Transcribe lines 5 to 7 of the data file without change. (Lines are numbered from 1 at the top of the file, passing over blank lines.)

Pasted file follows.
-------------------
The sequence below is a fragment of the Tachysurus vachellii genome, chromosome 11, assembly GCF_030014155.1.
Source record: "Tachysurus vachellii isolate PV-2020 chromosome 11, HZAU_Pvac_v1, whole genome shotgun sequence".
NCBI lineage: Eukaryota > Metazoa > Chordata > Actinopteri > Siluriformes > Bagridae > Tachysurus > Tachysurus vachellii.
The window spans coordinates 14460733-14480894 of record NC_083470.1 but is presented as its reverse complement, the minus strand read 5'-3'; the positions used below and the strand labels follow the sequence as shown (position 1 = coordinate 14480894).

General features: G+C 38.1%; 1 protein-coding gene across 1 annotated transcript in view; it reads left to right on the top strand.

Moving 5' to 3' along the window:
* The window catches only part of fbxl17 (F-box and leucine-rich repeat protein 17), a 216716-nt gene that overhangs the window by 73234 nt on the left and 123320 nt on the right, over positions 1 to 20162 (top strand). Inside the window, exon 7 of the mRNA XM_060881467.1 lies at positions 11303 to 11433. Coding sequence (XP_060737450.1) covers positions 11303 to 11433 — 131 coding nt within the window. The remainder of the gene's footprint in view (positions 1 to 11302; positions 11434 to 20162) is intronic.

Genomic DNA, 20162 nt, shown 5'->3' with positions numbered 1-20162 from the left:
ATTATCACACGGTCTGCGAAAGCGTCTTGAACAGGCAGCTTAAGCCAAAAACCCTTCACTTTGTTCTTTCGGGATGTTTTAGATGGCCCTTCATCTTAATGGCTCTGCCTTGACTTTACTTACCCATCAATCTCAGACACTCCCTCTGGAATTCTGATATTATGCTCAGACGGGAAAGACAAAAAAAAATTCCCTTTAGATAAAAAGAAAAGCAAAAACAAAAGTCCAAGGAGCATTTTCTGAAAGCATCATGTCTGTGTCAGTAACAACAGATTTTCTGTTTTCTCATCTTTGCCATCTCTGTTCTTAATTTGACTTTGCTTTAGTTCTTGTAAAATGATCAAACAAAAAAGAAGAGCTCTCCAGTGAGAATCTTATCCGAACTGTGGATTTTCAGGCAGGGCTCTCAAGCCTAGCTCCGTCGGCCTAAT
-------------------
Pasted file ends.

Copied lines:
General features: G+C 38.1%; 1 protein-coding gene across 1 annotated transcript in view; it reads left to right on the top strand.

Moving 5' to 3' along the window:
* The window catches only part of fbxl17 (F-box and leucine-rich repeat protein 17), a 216716-nt gene that overhangs the window by 73234 nt on the left and 123320 nt on the right, over positions 1 to 20162 (top strand). Inside the window, exon 7 of the mRNA XM_060881467.1 lies at positions 11303 to 11433. Coding sequence (XP_060737450.1) covers positions 11303 to 11433 — 131 coding nt within the window. The remainder of the gene's footprint in view (positions 1 to 11302; positions 11434 to 20162) is intronic.